Adding Recess to the Workday Gains Backers
Programs to get adults up and moving may have business as well as personal rewards
TUESDAY, Sept. 28, 2010 (HealthDay News) -- Think recess, and you'll probably smile. What wasn't to like about a break in the school day set aside for running and playing, for friends and fun?
Now fast-forward to your adult life. What if your workplace started offering recess on the job?
Some medical experts think it's not only a good idea but possibly one of the most solid tactics dreamed up for getting an increasingly out-of-shape America up and moving.
Adult recess would involve a 10-minute break in the workday, when employees would be led through a series of fun routines involving dance and sports-like moves.
The idea may be catching on. Employer-sponsored exercise is a big part of the U.S. National Physical Activity Plan, a cooperative effort by a number of health and fitness organizations to promote physical activity in public settings such as businesses, schools and churches. Partners include the U.S. Centers for Disease Control and Prevention, the American Heart Association, the YMCA and the AARP.
"When we can build physical activity into an easy, achievable part of our day, it's a lot less daunting for people," said Allison Kleinfelter, a consultant with the National Physical Activity Plan. The program, she said, "is looking at changing places where we live and work to support physical activity."
The benefit of adult recess hinges on physical activity guidelines put out by the U.S. Department of Health and Human Services, which recommend that all adults receive at least 150 minutes of exercise each week, Kleinfelter said.
But a person doesn't need to stack up those minutes during just a few sessions, according to the guidelines, because moderate or vigorous effort will benefit overall health even if each session is as short as 10 minutes.
One work site where adult recess has been implemented is Latino Health Access, a nonprofit group in Santa Ana, Calif. Many of the 55 workers there participate in a 20-minute walk every other day and daily 15-minute aerobics classes, said Alejandro Espinoza, the group's chronic disease program coordinator.
The benefits have been terrific, he said. Workers feel more energetic and focused and are less likely to feel lethargic in the afternoon.
"They look forward to it," he said. "I'm one of the exercise team leaders. They come and tell me, 'Alex, it's time to do our exercise.' "
Businesses in Japan have been doing this sort of thing for years, but Kleinfelter said it's been tough to sell Americans on the idea of doing jumping jacks and other calisthenics.
Enter a program called "Instant Recess," developed by Dr. Antronette K. Yancey, a professor in the department of health services at the University of California, Los Angeles, School of Public Health and co-director of the UCLA Kaiser Permanente Center for Health Equity.
"Instant Recess sounds just like we want it to be -- something that can be done by anybody at any time in any attire," Yancey said.
The 10-minute Instant Recess programs feature different sets of moves taken from dance and sports and performed to music.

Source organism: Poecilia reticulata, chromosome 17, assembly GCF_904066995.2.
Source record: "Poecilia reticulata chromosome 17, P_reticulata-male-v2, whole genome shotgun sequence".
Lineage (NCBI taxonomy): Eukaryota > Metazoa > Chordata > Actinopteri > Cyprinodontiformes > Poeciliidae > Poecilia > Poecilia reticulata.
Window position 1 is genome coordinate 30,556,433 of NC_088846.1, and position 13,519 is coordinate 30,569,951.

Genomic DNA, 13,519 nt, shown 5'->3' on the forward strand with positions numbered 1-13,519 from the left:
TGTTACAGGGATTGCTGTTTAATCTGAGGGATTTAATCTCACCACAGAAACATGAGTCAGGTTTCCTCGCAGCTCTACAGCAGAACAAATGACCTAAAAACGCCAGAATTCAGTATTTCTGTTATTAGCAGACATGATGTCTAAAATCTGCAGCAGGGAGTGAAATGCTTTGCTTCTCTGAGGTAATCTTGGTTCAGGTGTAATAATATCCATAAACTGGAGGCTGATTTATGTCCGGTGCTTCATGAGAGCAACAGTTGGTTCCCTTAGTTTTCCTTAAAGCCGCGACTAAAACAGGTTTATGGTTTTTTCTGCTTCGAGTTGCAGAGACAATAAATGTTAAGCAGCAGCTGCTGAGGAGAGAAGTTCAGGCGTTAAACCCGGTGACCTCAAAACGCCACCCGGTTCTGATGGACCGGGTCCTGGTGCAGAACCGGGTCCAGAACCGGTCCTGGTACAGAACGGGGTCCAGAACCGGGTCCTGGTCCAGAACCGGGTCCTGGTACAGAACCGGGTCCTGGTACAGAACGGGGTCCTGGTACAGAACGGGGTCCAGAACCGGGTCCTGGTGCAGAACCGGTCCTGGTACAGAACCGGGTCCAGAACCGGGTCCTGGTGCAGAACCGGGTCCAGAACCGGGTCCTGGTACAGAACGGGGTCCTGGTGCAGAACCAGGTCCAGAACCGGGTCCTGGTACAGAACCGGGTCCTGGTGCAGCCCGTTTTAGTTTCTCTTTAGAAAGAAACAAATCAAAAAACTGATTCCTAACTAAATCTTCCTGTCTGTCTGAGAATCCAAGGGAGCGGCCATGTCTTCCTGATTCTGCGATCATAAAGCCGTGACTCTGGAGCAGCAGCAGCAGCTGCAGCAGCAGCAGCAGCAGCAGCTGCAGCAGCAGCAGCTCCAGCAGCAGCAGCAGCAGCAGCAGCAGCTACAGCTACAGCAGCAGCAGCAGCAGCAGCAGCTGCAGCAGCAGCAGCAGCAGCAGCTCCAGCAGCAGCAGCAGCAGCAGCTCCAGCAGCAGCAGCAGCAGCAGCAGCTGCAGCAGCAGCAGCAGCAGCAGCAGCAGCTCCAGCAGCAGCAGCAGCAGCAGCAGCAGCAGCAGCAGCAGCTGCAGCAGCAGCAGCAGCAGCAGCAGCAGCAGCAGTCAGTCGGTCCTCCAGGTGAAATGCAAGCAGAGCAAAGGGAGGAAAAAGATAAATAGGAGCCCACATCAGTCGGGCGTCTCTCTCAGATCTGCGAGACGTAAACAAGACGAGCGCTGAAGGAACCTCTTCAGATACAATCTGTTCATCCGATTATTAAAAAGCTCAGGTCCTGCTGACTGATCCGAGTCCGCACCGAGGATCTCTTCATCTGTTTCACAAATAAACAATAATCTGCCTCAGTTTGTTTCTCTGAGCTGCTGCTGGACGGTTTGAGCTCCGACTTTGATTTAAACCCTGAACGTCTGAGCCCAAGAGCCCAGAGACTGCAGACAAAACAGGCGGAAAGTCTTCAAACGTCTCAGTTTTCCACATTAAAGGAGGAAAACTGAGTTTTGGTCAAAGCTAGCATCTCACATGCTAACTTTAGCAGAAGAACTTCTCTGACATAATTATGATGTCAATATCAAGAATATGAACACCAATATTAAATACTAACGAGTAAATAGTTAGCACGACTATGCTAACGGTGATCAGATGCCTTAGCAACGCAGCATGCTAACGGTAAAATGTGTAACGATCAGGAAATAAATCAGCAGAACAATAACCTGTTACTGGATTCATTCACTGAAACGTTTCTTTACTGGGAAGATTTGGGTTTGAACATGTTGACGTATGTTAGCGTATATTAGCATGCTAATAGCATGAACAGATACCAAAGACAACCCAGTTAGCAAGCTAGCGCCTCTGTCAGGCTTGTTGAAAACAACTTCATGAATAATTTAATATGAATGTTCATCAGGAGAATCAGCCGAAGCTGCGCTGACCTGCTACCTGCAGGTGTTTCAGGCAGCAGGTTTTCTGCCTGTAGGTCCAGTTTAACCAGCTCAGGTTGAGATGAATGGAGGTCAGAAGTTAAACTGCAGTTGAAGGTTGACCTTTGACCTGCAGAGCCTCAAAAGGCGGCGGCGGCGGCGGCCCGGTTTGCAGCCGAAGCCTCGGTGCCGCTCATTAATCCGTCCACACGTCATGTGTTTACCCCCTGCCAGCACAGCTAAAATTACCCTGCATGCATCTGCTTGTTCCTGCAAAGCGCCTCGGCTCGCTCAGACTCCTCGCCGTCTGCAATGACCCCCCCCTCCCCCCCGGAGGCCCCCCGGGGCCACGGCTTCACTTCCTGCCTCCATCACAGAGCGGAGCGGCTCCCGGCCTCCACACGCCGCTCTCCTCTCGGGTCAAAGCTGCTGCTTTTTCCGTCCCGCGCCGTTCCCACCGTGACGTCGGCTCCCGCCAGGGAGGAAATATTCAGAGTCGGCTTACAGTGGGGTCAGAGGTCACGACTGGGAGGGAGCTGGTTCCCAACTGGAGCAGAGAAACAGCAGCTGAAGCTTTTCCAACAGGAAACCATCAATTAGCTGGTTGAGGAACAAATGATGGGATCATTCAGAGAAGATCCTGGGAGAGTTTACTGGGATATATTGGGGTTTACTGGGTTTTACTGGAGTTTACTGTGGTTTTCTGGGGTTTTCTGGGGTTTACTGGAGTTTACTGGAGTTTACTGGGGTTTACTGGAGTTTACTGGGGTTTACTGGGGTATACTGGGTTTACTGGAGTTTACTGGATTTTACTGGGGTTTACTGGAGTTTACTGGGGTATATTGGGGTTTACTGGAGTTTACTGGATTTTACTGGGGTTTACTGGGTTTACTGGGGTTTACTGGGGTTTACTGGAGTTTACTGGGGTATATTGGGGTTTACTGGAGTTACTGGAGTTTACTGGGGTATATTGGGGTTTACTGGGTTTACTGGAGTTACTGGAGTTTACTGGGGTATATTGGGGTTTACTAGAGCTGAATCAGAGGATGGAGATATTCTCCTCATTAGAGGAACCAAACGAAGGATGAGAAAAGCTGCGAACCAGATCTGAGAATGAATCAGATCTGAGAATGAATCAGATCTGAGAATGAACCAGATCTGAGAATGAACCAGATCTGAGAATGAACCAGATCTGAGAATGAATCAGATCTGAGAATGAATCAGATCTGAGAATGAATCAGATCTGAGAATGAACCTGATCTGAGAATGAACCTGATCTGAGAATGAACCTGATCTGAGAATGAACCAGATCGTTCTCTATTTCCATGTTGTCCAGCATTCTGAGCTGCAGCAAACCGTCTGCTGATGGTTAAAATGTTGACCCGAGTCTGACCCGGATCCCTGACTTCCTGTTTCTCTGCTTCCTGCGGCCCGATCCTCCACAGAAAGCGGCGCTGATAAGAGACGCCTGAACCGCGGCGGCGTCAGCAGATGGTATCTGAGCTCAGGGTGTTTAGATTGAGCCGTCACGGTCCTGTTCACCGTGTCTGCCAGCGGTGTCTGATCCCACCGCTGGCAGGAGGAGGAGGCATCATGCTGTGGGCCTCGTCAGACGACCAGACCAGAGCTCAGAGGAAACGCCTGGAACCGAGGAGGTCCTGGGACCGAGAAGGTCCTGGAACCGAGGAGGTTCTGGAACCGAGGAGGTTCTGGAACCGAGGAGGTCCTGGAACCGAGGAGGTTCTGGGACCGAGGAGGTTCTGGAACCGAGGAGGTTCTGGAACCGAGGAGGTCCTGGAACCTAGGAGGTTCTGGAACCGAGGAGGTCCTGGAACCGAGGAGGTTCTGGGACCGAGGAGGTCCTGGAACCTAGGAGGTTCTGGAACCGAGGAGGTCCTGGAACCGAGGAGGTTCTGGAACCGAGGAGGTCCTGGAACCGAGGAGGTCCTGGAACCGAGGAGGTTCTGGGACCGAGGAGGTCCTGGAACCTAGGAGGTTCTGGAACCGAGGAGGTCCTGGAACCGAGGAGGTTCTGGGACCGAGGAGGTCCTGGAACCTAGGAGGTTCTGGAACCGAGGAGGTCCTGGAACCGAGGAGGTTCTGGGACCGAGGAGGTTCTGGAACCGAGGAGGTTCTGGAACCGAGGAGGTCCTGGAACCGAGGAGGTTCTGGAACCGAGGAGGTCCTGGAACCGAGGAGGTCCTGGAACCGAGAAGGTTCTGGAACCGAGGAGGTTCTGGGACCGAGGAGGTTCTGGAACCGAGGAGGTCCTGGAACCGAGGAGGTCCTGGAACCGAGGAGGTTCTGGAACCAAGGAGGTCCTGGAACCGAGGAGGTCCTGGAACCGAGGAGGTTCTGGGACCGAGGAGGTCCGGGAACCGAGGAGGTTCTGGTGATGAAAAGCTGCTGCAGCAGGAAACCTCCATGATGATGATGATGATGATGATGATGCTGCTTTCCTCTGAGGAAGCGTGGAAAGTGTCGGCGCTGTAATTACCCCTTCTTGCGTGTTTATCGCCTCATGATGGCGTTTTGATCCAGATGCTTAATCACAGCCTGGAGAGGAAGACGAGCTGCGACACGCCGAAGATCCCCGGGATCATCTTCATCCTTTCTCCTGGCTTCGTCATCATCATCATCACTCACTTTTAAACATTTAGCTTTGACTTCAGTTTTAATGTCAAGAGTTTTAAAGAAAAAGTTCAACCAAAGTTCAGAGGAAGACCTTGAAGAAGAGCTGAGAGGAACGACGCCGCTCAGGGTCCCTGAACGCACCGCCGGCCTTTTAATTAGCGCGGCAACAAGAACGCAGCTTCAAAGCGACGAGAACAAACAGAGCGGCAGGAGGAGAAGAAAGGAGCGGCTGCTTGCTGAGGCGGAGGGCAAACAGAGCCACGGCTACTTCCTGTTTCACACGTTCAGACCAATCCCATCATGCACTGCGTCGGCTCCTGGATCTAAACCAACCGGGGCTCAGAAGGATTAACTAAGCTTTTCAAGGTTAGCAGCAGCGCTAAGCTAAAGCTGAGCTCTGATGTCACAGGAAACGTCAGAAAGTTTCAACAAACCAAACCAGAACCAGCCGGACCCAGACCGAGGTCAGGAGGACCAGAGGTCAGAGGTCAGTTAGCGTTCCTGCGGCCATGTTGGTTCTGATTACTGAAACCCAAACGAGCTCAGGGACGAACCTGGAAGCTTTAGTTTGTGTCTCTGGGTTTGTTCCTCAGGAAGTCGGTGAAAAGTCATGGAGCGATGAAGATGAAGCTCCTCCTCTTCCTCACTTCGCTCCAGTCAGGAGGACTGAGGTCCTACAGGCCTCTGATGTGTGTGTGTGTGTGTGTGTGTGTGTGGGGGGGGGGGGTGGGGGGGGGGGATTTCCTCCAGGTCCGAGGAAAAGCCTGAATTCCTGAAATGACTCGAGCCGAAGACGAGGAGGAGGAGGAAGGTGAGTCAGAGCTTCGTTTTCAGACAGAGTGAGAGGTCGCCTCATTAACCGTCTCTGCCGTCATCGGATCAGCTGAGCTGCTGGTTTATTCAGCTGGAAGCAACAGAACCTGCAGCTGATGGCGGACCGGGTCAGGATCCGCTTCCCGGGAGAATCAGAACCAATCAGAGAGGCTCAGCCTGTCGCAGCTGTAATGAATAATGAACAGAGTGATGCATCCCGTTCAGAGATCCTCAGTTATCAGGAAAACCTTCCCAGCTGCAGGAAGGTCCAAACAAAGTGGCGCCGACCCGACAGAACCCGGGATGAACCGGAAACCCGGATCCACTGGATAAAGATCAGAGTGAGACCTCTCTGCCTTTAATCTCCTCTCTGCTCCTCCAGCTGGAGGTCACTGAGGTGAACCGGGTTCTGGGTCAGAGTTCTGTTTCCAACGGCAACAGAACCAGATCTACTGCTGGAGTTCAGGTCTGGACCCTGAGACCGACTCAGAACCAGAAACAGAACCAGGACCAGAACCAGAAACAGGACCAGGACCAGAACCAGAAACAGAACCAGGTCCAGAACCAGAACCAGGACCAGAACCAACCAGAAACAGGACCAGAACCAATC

"They are crafted to be moves that anyone can do," Yancey said. "We have a set of specifications that try to keep this something that a person who is sedentary or overweight can do fairly easily."
A lot of the moves are similar to sports, she said. One, called the "Heisman move," has participants replicate the move featured on the Heisman trophy, awarded each year to the top collegiate football player. Another, called the "tipoff," is a squat-and-jump move much like what basketball players do during the opening tipoff of a game.
"I found that eye-rolling occurs mostly at the beginning," Yancey said. "People aren't sure what to expect, and it seems a little hokey. What happens is people, after the first few minutes, start smiling, start laughing, start engaging with each other, egging each other on."
Yancey said she developed Instant Recess based on research that found that it's very difficult for people to commit to an exercise routine for any length of time. They find it daunting to commit as much as a half-hour to exercise, and the hassle of going to a gym or other place to work out adds one more obstacle to regular exercise.
And though 10 minutes may not seem like much, Kleinfelter and Yancey said that that amount of vigorous exercise can contribute greatly to your health.
"In terms of immediate benefit, most people experience improvement in mood and energy," Yancey said, noting that people feel relaxed and sharper after an Instant Recess session. But as little as 10 minutes of exercise a day also can help prevent weight gain and head off diabetes, and Yancey said her research has found that productivity increased and workplace injuries decreased at businesses where Instant Recess has been implemented.
Even people who are physically active can get something out of a little recess at work, Kleinfelter said.
"A lot of research is showing that people who exercise often sit for as much as 90 percent of their day," she said. "That can be just as negative because you're sitting for extended periods of time. This gives you a chance to get up and move."
The U.S. National Institutes of Health has more on the benefits of exercise.